How Anxiety Fuels Procrastination

procrastinationIt may be crystal clear when your driving fears or driving anxiety makes you procrastinate. For example, you may stall for hours on end when it comes time to get in the car to run an errand. Or you may keep rescheduling or even cancelling appointments so they’re always sometime in the future, but just not know, so you never have to drive to them at all.

While these are fairly obvious examples of driving anxiety resulting in procrastination, there are several ways other types of anxiety can make you procrastinate without you even realizing it. Anxiety may be delaying your actions if any of the three scenarios below sound familiar. 

Blaming Others for Your Delay

Anxiety may be at the root of procrastination if you notice yourself blaming others for your delay. Perhaps you’d finish your report if only your coworker would edit the third paragraph already. Or maybe you’d remodel the kitchen if only your husband or wife would help pick out the knobs for the new cabinets.

Shuttling blame onto others means you don’t have to face the real reason you’re dragging your feet: you’re anxious about the report, the remodel or whatever other action you’re avoiding. Be honest with yourself. Do you really have to delay working on an entire project because a single paragraph needs editing or the ideal knobs have not yet been chosen?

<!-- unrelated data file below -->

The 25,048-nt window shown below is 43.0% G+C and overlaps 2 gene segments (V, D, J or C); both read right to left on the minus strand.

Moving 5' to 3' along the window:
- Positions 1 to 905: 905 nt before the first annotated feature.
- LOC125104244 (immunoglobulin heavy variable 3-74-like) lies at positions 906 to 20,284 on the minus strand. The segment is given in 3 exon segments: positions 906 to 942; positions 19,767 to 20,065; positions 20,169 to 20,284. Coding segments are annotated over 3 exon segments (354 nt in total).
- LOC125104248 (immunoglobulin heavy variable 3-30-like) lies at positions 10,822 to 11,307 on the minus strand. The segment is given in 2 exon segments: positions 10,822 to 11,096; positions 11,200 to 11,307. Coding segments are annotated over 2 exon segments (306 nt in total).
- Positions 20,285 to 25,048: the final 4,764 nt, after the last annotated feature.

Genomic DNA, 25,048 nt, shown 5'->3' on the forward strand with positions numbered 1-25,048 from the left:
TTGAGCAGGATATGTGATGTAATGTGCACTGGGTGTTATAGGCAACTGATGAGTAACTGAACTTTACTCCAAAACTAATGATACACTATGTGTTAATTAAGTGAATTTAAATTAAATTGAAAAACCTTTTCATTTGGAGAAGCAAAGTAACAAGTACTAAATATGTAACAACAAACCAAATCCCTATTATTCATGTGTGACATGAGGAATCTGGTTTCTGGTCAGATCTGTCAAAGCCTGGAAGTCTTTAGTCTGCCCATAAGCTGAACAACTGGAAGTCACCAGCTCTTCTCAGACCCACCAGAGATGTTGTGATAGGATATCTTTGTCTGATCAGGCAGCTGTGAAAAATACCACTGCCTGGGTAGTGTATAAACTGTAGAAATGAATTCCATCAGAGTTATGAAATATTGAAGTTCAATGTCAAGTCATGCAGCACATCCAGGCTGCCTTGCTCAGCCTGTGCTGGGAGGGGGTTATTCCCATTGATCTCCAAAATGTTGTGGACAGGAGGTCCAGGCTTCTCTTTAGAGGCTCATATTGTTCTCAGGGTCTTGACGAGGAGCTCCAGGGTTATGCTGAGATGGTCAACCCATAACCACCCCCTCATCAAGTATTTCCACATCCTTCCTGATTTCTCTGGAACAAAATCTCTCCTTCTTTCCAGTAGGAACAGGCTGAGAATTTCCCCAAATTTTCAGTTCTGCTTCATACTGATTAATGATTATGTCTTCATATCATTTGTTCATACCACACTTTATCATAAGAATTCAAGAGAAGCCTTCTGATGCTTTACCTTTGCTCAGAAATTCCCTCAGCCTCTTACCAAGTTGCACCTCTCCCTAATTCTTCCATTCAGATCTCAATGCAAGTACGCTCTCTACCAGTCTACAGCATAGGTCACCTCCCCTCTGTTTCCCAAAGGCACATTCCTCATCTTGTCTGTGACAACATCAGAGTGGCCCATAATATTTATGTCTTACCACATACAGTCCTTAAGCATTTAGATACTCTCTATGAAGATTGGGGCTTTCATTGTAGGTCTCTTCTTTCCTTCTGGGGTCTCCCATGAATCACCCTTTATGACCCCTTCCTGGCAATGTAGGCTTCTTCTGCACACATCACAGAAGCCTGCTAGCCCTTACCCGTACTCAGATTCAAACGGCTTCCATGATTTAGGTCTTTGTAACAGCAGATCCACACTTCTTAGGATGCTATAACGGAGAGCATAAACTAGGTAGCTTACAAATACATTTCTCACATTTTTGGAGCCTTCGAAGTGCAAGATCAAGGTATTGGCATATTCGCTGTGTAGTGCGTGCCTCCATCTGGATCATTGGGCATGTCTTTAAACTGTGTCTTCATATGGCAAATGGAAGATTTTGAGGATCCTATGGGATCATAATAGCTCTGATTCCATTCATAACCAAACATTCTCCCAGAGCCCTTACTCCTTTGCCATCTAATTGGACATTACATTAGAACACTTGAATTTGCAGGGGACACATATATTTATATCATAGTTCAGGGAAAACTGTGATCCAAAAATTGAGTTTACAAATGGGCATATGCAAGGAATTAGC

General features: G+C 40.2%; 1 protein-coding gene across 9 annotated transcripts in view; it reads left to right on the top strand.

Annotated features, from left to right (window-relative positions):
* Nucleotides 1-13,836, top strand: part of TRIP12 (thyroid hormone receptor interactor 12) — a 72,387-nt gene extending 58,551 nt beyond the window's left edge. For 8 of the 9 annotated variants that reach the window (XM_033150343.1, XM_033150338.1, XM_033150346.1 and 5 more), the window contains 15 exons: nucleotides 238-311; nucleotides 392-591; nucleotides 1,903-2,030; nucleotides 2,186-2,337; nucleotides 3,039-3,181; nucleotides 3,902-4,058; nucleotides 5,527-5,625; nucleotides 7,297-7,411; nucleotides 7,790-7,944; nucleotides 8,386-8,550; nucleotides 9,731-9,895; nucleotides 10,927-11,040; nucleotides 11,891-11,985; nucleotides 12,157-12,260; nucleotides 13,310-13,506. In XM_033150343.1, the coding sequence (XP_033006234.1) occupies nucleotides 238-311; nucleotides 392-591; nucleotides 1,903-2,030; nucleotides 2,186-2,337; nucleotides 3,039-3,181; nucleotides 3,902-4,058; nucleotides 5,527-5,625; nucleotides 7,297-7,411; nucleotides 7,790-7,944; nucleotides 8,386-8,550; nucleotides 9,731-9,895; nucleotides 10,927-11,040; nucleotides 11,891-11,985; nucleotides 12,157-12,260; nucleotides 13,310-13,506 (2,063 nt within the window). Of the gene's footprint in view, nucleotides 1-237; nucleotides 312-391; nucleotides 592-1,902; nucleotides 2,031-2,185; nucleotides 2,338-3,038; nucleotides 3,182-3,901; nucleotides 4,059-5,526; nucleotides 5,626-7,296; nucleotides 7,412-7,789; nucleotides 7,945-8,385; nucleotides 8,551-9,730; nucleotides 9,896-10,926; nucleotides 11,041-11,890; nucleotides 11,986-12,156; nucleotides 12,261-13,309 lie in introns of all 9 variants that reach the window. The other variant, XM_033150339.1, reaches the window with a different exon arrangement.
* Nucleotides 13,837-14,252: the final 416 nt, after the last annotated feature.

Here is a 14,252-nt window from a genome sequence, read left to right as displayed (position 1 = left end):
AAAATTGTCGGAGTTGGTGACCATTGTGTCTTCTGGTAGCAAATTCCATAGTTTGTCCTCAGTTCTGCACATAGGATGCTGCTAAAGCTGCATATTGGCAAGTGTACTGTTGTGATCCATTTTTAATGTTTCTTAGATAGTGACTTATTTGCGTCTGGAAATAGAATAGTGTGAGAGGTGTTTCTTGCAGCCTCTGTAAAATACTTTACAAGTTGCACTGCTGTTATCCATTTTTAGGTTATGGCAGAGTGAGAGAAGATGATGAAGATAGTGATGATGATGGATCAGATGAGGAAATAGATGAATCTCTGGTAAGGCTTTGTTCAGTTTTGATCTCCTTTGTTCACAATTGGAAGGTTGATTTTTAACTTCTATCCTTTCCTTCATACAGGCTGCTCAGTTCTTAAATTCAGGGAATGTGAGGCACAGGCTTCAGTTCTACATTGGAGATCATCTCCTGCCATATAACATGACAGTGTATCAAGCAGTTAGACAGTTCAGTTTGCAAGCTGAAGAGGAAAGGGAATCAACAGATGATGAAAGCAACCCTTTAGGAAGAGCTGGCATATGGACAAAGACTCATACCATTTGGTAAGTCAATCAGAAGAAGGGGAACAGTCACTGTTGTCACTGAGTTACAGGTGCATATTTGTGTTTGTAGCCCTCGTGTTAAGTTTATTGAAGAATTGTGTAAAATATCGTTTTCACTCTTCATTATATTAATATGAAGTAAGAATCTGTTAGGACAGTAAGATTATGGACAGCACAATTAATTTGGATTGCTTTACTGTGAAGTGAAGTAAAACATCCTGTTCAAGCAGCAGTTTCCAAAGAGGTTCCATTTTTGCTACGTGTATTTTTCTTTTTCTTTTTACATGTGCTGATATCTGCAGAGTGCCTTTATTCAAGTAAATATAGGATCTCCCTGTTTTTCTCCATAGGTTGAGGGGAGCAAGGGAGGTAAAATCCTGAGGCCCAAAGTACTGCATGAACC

Letting One Tiny Block Halt the Whole Task

Sometimes a big project or task may be do-able overall, except for one step in the process that’s halting progress on the entire thing. An example here may be a work report that involves tons of research and an interview with a company president. Maybe the research portion is easy and even fun for you, but you’re filled with anxiety about calling up the head of the company.

Realizing that the bulk of the task doesn’t bring you anxiety, only a small part of it does, can help you move through that block.

Making a Task Much Bigger than It Has to Be

Let’s say you have to clean up and reorganize a bookcase. Rather than simply grabbing a dust rag, boxes and whatever other supplies you may need to dive on into the project, you instead insist there are tons of additional steps that need to be done.

Maybe you think all the books have to be rearranged alphabetically, or by size and/or color. Perhaps you concoct the idea that all the shelves need to be pulled out and refinished, with a certain type of stain that will take three weeks to arrive. Making a mountain of a project out of a molehill can be a sign of anxiety about the project to begin with.

You can break through anxiety-fueled procrastination by first recognizing it, and then being honest with yourself about why a certain task may be stirring up anxious feelings. Once you’ve discovered and addressed the root cause of your delay, you’ll be able to more easily move forward to get things done.